17. The apparatus of claim 15, wherein the signal generator means comprises a means for detecting timing marks on the at least one encoder wheel to generate the rotation clock signal.
18. The apparatus of claim 15, wherein the means for generating a corrected pattern clock signal comprises a deviation detector means for detecting at least one aberration associated with the axial rotational velocity of the substrate.
19. The apparatus of claim 18, wherein the deviation detector means comprises a phase locked loop configured to output the corrected pattern clock signal.
20. The apparatus of claim 19, wherein the phase locked loop comprises an oscillator circuit configured to maintain lock with the rotation clock signal and another oscillator circuit configured to receive a corrected version of the rotation clock signal and generate the corrected pattern clock signal therefrom.
Description
BACKGROUND OF THE INVENTION

1. Field of the Invention

The invention relates generally to processing substrates with electron beams. More particularly, the present invention relates to applying electron beams to surfaces of substrates to write patterns thereon.

2. Description of the Related Art

In electron beam substrate processing systems, a narrowly converged electron beam is applied to target positions on the surface of substrates to form patterns thereon. Electron beam substrate processing systems generally include an electron gun, electromagnetic lens, and a vacuum chamber for holding the specimen substrate. Electron beam substrate processing systems write a desired pattern on a substrate surface usually coated with electron beam resist by focusing, directing, and blanking the electron beam such that only specified surface areas of the substrate are processed.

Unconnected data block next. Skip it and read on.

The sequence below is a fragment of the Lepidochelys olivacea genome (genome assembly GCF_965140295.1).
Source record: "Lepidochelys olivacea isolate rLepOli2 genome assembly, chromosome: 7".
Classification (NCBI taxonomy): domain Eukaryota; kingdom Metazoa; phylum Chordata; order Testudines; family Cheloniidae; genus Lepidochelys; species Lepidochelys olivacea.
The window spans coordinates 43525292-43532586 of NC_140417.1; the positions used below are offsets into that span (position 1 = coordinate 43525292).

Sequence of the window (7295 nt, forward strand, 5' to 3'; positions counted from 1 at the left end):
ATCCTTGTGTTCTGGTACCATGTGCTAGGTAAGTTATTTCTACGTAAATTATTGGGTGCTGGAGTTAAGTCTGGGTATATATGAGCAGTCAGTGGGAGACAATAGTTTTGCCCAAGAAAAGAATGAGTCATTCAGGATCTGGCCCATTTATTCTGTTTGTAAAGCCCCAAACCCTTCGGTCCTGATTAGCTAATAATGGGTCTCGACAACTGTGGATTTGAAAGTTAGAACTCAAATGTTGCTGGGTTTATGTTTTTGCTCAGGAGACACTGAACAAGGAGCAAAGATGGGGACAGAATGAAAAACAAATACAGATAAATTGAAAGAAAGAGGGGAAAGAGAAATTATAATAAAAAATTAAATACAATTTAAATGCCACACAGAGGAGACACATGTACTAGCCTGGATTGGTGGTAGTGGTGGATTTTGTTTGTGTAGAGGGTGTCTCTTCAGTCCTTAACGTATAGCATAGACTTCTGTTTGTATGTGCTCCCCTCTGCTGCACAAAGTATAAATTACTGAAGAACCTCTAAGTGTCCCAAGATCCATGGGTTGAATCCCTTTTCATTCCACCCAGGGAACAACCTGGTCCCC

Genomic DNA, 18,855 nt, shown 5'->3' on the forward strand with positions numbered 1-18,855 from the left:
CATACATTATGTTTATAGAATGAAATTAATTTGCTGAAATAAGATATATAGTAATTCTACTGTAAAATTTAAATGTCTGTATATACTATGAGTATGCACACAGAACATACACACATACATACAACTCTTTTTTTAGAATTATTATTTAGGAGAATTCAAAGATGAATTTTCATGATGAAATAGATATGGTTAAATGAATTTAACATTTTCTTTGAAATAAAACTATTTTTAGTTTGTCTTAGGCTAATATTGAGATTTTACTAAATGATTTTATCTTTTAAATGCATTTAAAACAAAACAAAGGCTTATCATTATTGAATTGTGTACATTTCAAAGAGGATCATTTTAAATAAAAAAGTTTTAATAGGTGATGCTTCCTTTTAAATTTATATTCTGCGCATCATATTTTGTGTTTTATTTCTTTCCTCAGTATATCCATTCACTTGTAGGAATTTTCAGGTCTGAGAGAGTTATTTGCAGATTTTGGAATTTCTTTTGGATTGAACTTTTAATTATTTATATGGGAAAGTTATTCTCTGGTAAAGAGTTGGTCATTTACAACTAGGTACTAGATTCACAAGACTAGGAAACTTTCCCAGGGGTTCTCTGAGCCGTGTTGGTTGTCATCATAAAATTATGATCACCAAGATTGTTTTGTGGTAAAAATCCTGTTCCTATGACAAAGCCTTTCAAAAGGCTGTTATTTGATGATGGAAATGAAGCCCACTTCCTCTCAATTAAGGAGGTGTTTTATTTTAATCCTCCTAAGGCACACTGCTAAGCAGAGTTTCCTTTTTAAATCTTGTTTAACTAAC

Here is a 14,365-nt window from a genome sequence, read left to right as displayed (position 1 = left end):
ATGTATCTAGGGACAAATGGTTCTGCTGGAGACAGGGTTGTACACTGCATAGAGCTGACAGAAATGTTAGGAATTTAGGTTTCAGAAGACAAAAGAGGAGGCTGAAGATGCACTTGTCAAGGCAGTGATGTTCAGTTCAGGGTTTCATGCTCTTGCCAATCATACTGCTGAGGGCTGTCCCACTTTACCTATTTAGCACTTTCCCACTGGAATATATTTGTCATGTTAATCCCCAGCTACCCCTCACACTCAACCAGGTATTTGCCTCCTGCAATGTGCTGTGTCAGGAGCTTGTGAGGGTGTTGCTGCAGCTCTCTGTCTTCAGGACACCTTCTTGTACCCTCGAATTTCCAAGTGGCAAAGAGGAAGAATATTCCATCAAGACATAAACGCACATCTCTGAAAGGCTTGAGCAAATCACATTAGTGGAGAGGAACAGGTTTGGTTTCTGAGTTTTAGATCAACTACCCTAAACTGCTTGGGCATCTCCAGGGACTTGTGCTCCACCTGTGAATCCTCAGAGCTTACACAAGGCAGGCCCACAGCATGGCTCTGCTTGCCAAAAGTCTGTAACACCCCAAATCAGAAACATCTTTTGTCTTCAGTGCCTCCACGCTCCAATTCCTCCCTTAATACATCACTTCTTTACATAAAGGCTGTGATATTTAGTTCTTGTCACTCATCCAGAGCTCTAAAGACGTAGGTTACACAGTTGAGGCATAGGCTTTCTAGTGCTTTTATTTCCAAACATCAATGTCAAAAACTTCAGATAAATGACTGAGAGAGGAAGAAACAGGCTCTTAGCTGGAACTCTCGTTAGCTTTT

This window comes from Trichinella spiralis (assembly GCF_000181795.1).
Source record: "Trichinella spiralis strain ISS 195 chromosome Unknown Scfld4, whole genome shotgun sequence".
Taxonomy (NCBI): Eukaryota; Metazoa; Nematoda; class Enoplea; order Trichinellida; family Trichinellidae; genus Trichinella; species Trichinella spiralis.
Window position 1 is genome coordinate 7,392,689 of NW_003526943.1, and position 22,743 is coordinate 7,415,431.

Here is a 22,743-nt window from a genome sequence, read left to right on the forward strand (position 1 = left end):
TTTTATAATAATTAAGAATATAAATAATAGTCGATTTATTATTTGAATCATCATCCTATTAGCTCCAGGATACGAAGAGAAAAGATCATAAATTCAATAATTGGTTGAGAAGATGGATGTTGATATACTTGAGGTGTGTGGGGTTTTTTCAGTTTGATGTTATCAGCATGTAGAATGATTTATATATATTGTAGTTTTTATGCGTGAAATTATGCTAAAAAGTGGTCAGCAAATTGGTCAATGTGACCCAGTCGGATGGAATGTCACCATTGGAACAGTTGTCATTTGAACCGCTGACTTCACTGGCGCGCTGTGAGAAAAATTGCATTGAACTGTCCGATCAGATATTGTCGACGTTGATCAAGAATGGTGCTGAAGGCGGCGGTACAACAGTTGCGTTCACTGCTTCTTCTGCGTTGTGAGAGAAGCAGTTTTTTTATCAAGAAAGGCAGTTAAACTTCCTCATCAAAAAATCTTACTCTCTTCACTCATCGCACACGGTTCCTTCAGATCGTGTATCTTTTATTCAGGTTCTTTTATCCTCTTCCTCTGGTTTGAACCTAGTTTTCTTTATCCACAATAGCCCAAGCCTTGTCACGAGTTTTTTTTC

Processing substrates generally involves raster-scan and vector-scan processes. According to the raster-scan process, a rectangular region of the substrate, also referred to as a field, is sequentially and fully scanned at the same speed, one end to the other, before moving to the next field. The electron beam is applied to the region of the field where a pattern is to be written and blocked, from other regions by a blanking mechanism. According to the vector-scanning process, an electron beam skips areas where no graphic pattern is to be written, and is deflected only to a substrate surface area where a pattern is to be written.

Substrates are often processed with electron beam processing systems where the substrate is placed on a movable electronic chuck within a vacuum-processing chamber. Such electron beam assemblies usually include a load lock chamber and transfer robot to hold and transfer the substrates onto the electronic chuck for processing. To position the substrate within a preferred radius of the electron beam the electronic chuck and substrate thereon are moved in a horizontal X and Y direction. Once in a desired position the electron beam may be deflected to more accurately position the electron beam onto the substrate.

Substrates may be processed using rotating electron beam substrate processing systems. Rotating electron beam substrate processing systems rotate substrates underneath a narrowly focused electron beam that may also use deflection to accurately position the electron beam on the substrate surface. Similar to the non-rotating electron beam systems, blanking control is generally used to correctly apply the electron beam to a surface region of the rotating substrate surface.